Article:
For most people, the ride to school is a short period of peace and quiet to gather themselves: for me, it is no less hectic than the rest of the morning. While mom uses one eye and hand to drive and the other eye and hand to put on mascara, I rip the knots out of my hair with a brush until I can glide it through my luscious locks without making me wince. Then I plug the AUX cord into my phone and the jam sesh begins. My mom is beginning to gain an appreciation for my taste in music, which my dad continues to deem “nonsense.” Really Dad? My goal is to turn the music up loud enough that my mom can’t hear herself thinking of questions to ask about the day. My mouth and brain have a disconnect until at least 9 a.m.; I cannot yet handle the interrogation. Usually, the scheme works and the only words escaping through the beat are the lyrics to my favorite songs by Wiz Khalifa, J Cole, Kanye West, and all of the other rappers my dad does not approve of. On rare occasion, my dad is the one to take me to school, an experience my brothers dreaded when they were my age.

In elementary school, the drop off area was a large loop which parents would follow until they reached the school greeter and then they would follow the circle the rest of the way around and out of the parking lot. However, it seems my dad had witnessed a few too many of my horse shows because he would prance through the circle a few extra times, completing victory laps, beeping here and there so everyone knew who was arriving. The woman who ushered the children out of their cars began to cover her ears when she saw my father’s TT roll up. Then came middle school, and a different drop off scene. Here, the cars would pull in and follow a straight line from one side of the parking lot to the opposite end, and out onto the road. I honestly do not know if this was on purpose or just to humiliate me, but my dad would go the wrong way nine out of ten times and proceed to beep for the entire length of the road. Thanks for that one by the way, I got laughed at by the security guard almost daily.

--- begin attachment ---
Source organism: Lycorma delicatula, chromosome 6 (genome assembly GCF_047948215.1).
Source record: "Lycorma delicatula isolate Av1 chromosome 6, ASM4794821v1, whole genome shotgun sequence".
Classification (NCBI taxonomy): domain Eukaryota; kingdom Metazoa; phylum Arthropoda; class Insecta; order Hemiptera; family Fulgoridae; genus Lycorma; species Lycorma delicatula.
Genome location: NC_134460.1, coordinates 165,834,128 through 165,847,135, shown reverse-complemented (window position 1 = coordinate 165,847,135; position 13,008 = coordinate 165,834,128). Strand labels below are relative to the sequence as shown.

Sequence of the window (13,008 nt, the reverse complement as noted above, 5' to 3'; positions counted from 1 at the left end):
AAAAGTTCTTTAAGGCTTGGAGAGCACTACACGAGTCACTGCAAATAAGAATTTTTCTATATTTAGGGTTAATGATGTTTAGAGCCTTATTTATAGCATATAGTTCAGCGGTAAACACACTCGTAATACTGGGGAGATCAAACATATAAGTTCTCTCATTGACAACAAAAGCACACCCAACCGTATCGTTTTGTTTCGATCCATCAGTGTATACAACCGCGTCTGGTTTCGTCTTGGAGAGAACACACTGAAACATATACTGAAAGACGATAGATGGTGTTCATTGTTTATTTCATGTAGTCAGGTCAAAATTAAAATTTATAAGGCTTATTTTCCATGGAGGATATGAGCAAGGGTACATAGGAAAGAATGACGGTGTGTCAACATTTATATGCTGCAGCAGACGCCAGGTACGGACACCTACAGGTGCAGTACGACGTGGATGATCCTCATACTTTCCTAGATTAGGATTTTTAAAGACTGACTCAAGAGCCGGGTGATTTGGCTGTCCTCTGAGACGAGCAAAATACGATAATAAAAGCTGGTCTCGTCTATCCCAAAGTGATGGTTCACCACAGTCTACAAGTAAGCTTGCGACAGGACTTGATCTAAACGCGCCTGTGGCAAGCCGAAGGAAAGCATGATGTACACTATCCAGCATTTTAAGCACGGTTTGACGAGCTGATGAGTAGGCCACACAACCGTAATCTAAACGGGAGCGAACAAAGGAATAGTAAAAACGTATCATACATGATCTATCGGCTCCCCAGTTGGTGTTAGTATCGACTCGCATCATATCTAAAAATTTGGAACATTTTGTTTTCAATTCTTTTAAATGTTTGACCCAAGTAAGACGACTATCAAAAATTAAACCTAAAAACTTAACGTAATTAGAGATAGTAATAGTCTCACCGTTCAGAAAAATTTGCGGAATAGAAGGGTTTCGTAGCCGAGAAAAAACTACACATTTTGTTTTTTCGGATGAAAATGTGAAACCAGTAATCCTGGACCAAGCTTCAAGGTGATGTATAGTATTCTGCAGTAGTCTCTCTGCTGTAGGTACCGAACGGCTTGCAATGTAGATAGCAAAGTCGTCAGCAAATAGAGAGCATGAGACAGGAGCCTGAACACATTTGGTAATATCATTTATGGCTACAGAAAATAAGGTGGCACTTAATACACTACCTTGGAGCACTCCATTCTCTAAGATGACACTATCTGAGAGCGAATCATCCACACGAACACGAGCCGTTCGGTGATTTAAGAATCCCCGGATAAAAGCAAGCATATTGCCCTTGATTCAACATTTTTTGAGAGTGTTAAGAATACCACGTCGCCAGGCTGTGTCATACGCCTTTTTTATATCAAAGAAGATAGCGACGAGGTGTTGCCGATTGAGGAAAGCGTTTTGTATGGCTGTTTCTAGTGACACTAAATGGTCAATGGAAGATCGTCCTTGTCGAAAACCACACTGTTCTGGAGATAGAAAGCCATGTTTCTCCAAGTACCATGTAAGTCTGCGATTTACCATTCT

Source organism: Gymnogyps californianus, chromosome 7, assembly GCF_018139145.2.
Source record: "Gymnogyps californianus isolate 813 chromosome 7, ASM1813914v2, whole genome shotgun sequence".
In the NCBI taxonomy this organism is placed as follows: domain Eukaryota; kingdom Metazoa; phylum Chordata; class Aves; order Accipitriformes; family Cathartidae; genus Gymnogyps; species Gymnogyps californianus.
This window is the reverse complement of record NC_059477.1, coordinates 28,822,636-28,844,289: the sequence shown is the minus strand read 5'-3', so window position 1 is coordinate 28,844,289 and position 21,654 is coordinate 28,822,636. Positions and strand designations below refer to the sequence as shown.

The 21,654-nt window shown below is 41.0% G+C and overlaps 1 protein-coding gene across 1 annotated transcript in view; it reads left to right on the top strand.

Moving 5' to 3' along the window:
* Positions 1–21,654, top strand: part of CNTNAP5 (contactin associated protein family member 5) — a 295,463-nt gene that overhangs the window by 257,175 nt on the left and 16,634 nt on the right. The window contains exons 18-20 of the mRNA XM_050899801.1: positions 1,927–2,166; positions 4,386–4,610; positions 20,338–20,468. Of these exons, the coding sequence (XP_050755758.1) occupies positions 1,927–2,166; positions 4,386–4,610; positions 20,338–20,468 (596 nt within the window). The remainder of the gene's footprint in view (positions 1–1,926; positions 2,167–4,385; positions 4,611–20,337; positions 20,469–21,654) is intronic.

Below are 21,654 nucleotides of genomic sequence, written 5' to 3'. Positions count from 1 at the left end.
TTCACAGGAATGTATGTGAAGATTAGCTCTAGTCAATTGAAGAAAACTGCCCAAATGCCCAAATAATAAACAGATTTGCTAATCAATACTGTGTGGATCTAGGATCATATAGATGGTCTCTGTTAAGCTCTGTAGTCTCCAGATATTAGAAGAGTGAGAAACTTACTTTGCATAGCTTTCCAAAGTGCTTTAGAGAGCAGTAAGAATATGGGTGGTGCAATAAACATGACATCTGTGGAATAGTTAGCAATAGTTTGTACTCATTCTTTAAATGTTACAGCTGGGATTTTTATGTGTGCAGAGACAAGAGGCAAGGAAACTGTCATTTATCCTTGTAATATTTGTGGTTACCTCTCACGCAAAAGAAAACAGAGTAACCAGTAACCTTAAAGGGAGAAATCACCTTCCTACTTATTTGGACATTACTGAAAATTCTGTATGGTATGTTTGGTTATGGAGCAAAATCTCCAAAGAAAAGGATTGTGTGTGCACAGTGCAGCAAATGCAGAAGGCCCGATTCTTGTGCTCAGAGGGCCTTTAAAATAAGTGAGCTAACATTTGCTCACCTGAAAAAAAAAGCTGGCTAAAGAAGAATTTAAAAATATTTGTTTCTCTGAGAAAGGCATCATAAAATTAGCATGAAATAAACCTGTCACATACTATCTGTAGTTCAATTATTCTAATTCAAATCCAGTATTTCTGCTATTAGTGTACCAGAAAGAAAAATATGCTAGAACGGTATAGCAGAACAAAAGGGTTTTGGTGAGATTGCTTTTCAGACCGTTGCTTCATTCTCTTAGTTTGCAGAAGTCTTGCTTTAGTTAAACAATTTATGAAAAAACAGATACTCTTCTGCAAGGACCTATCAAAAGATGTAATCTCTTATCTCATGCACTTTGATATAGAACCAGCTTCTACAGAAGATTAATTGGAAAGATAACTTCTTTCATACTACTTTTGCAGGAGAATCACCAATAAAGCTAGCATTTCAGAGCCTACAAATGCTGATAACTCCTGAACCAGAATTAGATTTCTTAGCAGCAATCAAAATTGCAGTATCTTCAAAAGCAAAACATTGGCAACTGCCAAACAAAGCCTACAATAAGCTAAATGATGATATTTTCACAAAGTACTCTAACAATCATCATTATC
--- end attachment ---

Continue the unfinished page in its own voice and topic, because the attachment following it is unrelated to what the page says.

And most recently, high school rides with dad. Where to begin? For part of my freshman year, I rode to school with both Caelan and Andrew. In just a few rides, my dad horrified all three of us in haunting ways, mostly targeting the boys. I’ll share a few instances. Usually, my brothers stormed out of the car while the wheels were still turning because they couldn’t get out fast enough. They would then whip their backpacks onto their shoulders (although I’m surprised they fit over their bulging egos) and swagger toward the side door. On one occasion when my dad didn’t scream something along the lines of “Don’t forget you have ballet practice tonight boys!” he did something worse. This time, the boys couldn’t pretend they didn’t know the crazy man in the sports car: they were trapped. My dad not only tied their backpacks together in the trunk, he tied them to the trunk. So when it came time, the boys hopped out of the car with their “cool dude tudes” as my dad calls them, and went to grab their backpacks but obviously couldn’t get them. I don’t know who was more embarrassed, my brothers for looking like goons, or me, waiting for them, revealing not only that I was related to the goons, but also, I was related to the crazy dude in the TT.

This year, with Caelan and Andrew gone, I am the new target. However, at this point, there is not much that my dad can do to embarrass me, I have seen it all. Riding with my dad is like riding with my mom, except when I blast the music it’s to drown out my dad when he screams out the window: “Michaela Kerin, is that the boy that you told me you want to go to prom with?” and other horrifying slurs. Suffice it to say, if mom isn’t available, I would rather ride the filthy bus than my other option.